Gary took a few deep breaths and you just knew he was going to say something epic – and he did.

He said to the boy “Two weeks of lows doesn’t define the rest of your life.”

 

We’re all entitled to be down for a bit.

What I learned from Gary is that we are all going to have times during our life where nothing sticks. In the last few weeks, I’ve missed several great career opportunities, had a lot of rejection, seen a slump in shares/likes on some social media platforms and had some personal challenges.

All of this is normal.

 

What’s not normal is what you see online.

That’s the real point here. What is normal has been overshadowed by all the self-help, success talk that happens online 24/7. We’re being bombarded by it and we think we have to be motivated 100% of the time.

If we have a day when we’re not inspired, we think something is wrong. In my case, given my profession, it’s even harder. There’s this stigma that I have to be some perfect human being to do what I do. That’s BS.

It’s normal for anyone you admire and even your heroes to have low points or long periods of nothing – that’s the actual norm. The highlight reel you see online of the people you follow is what’s not normal. No one lives life like how we see people living online.

The cameras are only with these people of influence some of the time. What you didn’t see was them taking a dump or having an argument with their partner.

All you saw was a highly edited success reel of what they wanted you to see so they could send you to a landing page, put up a payment wall and monetize you. That’s what being motivated 100% of the time told them to do.

You can’t blame them entirely.

What the internet really needs is more of the truth. That is, more people talking about what goes wrong, more people documenting what’s really happening.

In simple terms, the internet needs less perceived perfection and success, and more of what’s real like disappointment, f*ck ups and challenges.

 

Not being motivated is where it all happens.

The opposite of what we’re led to believe is true. It’s during the moments of zero inspiration, bugger all motivation and low points that we discover who we are. It’s in our weakest moments that our strength, resilience and courage is built.

What I’ve learned during my recent low moments is that if I can handle this sh*t, then I can handle anything.

“Motivation comes from eating crap for dinner every day of the week and still persisting with your goals”

I’m writing these words today and not really feeling like it. It’s the art of doing even through the tough times that allows me to have a 60-second highlight reel on social media that makes me look like a freaking god that goes viral all over the internet hourly.

My success highlight reel looks very impressive and it sounds fantastic during one of the speeches I give. In job interviews, it really helps. When I pitch for business, it gives me credibility.

Our success highlight reels look freaking phenomenal but it’s 0.99% of the actual story.

If humans are motivated by storytelling, then let’s start telling the real story.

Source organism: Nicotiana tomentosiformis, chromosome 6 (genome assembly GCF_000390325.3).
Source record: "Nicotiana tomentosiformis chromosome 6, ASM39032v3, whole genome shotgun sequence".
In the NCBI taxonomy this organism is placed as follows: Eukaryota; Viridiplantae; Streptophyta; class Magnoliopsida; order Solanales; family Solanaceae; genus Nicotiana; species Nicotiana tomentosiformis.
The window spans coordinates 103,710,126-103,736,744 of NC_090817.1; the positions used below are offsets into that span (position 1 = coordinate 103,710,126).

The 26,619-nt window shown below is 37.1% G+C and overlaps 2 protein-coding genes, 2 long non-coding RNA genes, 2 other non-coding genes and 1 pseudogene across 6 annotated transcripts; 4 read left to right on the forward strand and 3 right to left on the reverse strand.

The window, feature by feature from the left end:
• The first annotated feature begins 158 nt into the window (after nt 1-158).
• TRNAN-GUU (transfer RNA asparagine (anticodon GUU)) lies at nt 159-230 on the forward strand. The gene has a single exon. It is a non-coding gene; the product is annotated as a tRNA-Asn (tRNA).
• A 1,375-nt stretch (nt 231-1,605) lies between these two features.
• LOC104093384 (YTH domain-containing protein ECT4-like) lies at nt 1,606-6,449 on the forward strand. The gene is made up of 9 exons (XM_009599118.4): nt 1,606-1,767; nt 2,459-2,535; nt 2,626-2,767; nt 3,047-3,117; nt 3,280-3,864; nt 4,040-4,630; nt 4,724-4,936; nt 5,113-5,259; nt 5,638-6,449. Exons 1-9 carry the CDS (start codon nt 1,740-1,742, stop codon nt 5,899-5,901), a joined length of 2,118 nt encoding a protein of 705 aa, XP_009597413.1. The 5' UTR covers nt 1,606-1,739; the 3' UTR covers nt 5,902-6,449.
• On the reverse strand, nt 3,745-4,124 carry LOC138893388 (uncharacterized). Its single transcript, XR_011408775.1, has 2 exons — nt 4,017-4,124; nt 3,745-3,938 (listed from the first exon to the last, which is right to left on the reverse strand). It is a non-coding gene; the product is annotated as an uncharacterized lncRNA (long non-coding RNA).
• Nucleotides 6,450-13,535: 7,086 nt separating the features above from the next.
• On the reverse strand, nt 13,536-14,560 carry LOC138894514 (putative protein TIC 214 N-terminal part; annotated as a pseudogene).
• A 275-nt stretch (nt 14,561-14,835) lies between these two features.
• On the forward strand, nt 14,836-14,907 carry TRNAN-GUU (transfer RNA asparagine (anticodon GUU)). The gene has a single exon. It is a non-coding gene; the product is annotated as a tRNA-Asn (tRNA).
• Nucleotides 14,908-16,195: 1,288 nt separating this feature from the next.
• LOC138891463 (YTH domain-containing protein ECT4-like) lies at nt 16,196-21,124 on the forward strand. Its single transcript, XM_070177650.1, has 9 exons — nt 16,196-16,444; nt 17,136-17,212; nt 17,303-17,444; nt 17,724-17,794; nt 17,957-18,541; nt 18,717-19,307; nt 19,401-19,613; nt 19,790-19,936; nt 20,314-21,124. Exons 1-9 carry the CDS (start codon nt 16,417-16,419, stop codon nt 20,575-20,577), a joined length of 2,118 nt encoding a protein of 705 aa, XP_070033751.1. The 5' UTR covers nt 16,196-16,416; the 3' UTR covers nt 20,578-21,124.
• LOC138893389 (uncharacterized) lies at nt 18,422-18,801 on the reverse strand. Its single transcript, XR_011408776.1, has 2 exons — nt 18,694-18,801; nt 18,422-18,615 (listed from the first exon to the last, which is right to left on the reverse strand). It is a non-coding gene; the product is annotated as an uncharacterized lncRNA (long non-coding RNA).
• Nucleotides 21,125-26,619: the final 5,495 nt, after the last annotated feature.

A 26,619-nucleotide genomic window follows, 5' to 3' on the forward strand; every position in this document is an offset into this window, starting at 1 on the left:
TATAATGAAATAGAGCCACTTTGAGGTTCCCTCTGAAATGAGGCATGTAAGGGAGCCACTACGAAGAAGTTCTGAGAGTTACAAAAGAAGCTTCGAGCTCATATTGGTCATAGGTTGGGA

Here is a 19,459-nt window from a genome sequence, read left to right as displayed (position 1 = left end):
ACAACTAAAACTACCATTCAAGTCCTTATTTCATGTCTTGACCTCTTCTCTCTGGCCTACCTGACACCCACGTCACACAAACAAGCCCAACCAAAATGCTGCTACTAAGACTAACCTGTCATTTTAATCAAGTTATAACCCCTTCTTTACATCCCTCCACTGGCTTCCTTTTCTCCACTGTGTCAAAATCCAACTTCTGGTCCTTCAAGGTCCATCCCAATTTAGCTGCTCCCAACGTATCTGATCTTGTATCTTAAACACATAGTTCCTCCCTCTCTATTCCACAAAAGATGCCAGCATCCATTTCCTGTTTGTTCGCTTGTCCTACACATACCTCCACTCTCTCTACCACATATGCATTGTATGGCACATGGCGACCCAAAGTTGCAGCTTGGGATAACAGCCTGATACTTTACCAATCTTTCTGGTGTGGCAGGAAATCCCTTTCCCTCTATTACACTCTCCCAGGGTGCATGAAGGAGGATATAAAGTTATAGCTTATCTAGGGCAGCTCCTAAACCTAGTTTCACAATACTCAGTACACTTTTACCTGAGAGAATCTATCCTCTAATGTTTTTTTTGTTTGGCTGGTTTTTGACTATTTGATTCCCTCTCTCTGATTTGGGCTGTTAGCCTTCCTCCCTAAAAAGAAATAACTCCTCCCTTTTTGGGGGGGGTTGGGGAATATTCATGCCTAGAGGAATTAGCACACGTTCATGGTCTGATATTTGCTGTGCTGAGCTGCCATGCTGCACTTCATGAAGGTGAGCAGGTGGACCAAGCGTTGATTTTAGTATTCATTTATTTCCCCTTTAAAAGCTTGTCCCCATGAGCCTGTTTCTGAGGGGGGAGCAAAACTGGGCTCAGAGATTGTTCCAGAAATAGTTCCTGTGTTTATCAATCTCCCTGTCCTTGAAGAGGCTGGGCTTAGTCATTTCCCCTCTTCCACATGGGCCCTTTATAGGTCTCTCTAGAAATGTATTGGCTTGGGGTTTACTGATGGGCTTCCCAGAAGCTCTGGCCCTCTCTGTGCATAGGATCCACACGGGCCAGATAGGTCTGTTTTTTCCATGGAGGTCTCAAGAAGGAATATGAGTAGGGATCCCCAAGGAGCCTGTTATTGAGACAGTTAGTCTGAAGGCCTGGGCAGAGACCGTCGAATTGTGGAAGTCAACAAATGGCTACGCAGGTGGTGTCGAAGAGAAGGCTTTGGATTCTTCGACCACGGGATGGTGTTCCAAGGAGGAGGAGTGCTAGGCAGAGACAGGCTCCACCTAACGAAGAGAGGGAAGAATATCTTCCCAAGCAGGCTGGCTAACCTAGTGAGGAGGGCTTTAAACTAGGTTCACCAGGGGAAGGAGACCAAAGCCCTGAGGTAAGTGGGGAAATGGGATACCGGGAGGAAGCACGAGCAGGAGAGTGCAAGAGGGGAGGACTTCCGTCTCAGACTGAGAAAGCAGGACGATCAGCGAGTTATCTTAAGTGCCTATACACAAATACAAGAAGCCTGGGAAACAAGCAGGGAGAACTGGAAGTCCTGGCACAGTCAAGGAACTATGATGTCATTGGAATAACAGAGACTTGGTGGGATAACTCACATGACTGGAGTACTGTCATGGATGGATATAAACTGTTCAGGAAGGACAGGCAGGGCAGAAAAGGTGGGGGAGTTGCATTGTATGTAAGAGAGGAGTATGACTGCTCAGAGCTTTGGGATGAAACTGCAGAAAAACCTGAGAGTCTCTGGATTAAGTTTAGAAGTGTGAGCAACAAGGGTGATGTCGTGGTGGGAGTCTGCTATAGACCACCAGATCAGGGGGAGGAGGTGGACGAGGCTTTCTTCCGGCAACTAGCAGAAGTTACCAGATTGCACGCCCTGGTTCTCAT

We’re not f*cking motivated 100% of the time so let’s stop pretending we are. Cheers to the moments when we feel like dirt and keep going.

 

Then everything changes.

What do I mean? This week I have no motivation but I already sense that next week is shaping up to be a big one. I find out about a number of life-changing opportunities. Knowing I could get through a tough week and be cool to keep inspiring gives me hope. That hope translates into strength.

Next week could be a disaster and these so-called life-changing opportunities could all amount to a mound of dust and broken dreams. But because I survived the tough times I know I can excel during times when I plateau, go backwards or even experience massive growth.

“It only takes one moment for everything to change and before you know it you’re 100 steps ahead of where you thought you’d be”

 

Quit the game.

The game of endless success. The rat race that is showing how perfect you are.

Show up with your best self. If that best self is 1% motivated or 100% motivated it doesn’t matter. The fact you showed up and got through the quicksand of life is all that counts. Sometimes that struggle will look like winning an Oscar and other times that struggle will look like pissing your pants.

Take a step back and see the bigger picture.

No one (including me) needs to, or is, motivated 100% of the time.

You don’t need to be either.

<<<>>>

If you want to increase your productivity and learn some more valuable life hacks, then join my private mailing list on timdenning.net

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Motivation

2 Things You Need to Know: How to Hack Motivation With Avoidance and Approach Goals

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Motivation is a sneaky beast. It can hide in plain sight, and it can express itself when we least expect it. Motivation (and its frequent companion inspiration) can often elude us for days, weeks or years, only to jump out at in an instant with such force that we drop everything in order to capture it before we lose the moment.